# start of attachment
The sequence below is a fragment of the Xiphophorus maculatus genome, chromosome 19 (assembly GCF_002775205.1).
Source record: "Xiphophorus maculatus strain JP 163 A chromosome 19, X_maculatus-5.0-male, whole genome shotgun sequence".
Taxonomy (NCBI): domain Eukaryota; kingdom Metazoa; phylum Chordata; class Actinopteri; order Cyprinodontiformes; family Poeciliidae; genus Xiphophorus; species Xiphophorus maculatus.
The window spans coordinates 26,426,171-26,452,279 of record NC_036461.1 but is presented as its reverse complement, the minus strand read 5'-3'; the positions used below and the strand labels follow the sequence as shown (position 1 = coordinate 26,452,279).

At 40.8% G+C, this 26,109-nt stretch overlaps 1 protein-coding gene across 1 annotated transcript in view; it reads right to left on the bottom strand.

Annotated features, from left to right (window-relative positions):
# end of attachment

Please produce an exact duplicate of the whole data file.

The sequence below is a fragment of the Xiphophorus maculatus genome, chromosome 19 (assembly GCF_002775205.1).
Source record: "Xiphophorus maculatus strain JP 163 A chromosome 19, X_maculatus-5.0-male, whole genome shotgun sequence".
Taxonomy (NCBI): domain Eukaryota; kingdom Metazoa; phylum Chordata; class Actinopteri; order Cyprinodontiformes; family Poeciliidae; genus Xiphophorus; species Xiphophorus maculatus.
The window spans coordinates 26,426,171-26,452,279 of record NC_036461.1 but is presented as its reverse complement, the minus strand read 5'-3'; the positions used below and the strand labels follow the sequence as shown (position 1 = coordinate 26,452,279).

At 40.8% G+C, this 26,109-nt stretch overlaps 1 protein-coding gene across 1 annotated transcript in view; it reads right to left on the bottom strand.

Annotated features, from left to right (window-relative positions):